1. Understand the hemodynamic determinants of systemic hypertension. 2. Recognize primary and secondary forms of hypertension.

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1 Objectives 1. Understand the hemodynamic determinants of systemic hypertension. 2. Recognize primary and secondary forms of hypertension. 3. Understand the role of the kidney in systemic hypertension: innocent bystander or instigator. 4. Recognize the role of angiotensin II, aldosterone, and the sympathetic nervous system in the pathogenesis of hypertension. I. Hemodynamic Determinants of Systemic Hypertension A. Blood pressure Pressure is generated when the heart contracts against the resistance of the blood vessels. Ohm's Law can be applied as follows: V = I x R MAP = CO x SVR MAP = mean arterial blood pressure, estimated by DBP + (SBP - DBP)/3 CO = cardiac output SVR = systemic vascular resistance Cardiac output can be broken down as: CO = SV x HR SV = stroke volume (dependent on pre-load, contractility, after-load) HR = heart rate B. Systemic hypertension necessitates an increase in CO and/or SVR. 1. Typically, hypertension results from an increase in SVR with normal CO. However, a. In young patients with borderline hypertension, or intermittently hypertensive patients, increased CO may be the only hemodynamic disturbance (possibly due to an increased sympathetic tone). With time, CO normalizes and SVR increases to sustain the hypertension. b. Even in disorders that are clearly associated with volume overload, e.g. kidney failure, the increase in cardiac output is transient followed by an increase in SVR. The mechanism of increased SVR in this setting is unclear. Page 1

2 C. Modulators of CO 1. ECF (total body sodium content, NOT plasma sodium concentration) - this is regulated by sodium handling by the kidney 2. Contractility/Heart Rate - sympathetic tone, other inotropic effectors D. Modulators of SVR - balance of vasoconstrictors and vasodilators 1. Humoral factors a. Sensors - baroreceptors, JG apparatus, atrium b. Mediators - blood pressure, distal tubule chloride delivery, atrial stretch c. Effectors: i. Vasoconstrictors - angiotensin II, norepinephrine, thromboxane, endothelin, others ii. Vasodilators - prostaglandins, bradykinin, atrial natriuretic peptide iii. Other effects - altered Na + excretion by the kidney and manipulation of ECF 2. Local factors - The vessel wall, in particular the endothelial monolayer, is able to transduce both mechanical and chemical signals into appropriate changes in vascular smooth muscle tone under normal circumstances. This transduction is mediated by direct electrical connections between the endothelium and the vascular smooth muscle, as well as the ability of the endothelial cell to elicit soluble paracrine factors. a. Mediators - endothelial cell and vascular smooth muscle cell b. Signals - blood pressure, shear stress (related to blood flow/viscosity, vessel diameter), humoral factors c. Effectors i. Vasoconstrictors - myogenic response, prostaglandins, leukotrienes, endothelin, endothelium-derived constricting factor (EDCF), angiotensin, endothelial cationic channels, oubain-like factor ii. Vasodilators - endothelium-derived relaxing factor (EDRF, a.k.a. nitric oxide), prostaglandins, endothelial ionic channels Page 2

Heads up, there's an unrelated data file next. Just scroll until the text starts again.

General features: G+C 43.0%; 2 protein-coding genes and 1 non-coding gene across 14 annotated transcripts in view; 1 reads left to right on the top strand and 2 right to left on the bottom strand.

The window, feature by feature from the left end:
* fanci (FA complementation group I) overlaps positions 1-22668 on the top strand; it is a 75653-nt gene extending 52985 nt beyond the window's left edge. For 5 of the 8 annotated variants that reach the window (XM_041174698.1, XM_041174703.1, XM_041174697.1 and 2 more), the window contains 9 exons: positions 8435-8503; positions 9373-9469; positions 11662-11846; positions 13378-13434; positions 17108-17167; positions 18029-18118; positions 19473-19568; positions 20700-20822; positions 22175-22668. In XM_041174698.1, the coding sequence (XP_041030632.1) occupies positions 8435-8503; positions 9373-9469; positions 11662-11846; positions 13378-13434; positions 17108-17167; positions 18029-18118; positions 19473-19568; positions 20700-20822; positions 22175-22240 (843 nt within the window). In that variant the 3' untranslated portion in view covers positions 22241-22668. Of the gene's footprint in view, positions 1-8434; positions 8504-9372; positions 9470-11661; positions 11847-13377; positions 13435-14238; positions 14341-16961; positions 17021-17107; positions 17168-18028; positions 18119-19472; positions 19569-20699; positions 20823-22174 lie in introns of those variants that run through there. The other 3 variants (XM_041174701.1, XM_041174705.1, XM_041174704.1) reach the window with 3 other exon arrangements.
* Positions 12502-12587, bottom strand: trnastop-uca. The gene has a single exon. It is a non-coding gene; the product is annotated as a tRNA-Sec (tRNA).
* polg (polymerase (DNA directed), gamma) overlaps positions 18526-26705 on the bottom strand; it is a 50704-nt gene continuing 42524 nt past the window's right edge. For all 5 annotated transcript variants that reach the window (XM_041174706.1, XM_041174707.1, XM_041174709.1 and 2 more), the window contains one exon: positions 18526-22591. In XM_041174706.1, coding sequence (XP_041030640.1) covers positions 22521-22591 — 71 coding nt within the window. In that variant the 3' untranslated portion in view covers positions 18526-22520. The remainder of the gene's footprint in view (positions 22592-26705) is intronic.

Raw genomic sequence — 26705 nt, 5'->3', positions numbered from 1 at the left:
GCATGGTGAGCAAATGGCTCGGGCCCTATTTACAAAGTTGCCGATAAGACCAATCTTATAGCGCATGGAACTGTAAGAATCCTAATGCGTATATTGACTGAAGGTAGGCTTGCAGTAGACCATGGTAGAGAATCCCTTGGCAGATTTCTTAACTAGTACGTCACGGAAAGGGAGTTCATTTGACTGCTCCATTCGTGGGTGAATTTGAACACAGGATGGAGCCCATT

3 d. Local mechanisms allow for autoregulation of blood flow and capillary pressure to various organs (brain and kidney most prominently). They also allow for modulation of hemodynamics in an individual vascular bed with lesser changes in systemic hemodynamics. II. Primary and Secondary Hypertension A. Primary or Essential Hypertension 1. Etiology - unknown 2. Accounts for approximately 90% of hypertension 3. Onset typically in the fifth or sixth decade of life 4. Strong family history % positive family history a. If hypertension in both parents, risk of hypertension in off-spring is increased by 250% b. BP correlations are stronger among parent and child than between spouses, suggesting that environmental factors are less important than genetic ones c. Certain races (e.g. African Americans) are at much higher risk of hypertension B. Secondary Hypertension 1. Identifiable underlying cause: a. kidney disease b. renal artery stenosis c. hyperaldosteronism d. pheochromocytoma 2. Represents approximately 10% of all hypertension 3. Has specific therapy, and is potentially curable 4. Often distinguishable from essential hypertension on clinical grounds Page 3

4 C. Approach to understanding potential mechanisms of hypertension 1. Identify demographics - unusual to see new-onset essential hypertension in children or the elderly, family history of essential hypertension, race 2. Identify co-morbid conditions i.e. RAS is an extension of peripheral vascular disease III. Role of the kidney in systemic hypertension A. Evidence 1. With progressive loss of kidney function, virtually 100% of patients become hypertensive 2. Chronic kidney disease is the most common form of secondary hypertension 3. Hypertension frequently improved or cured with hemodialysis % Hypertensive Mean GFR (ml/min/1.73 m 2 ) Figure 1 Page 4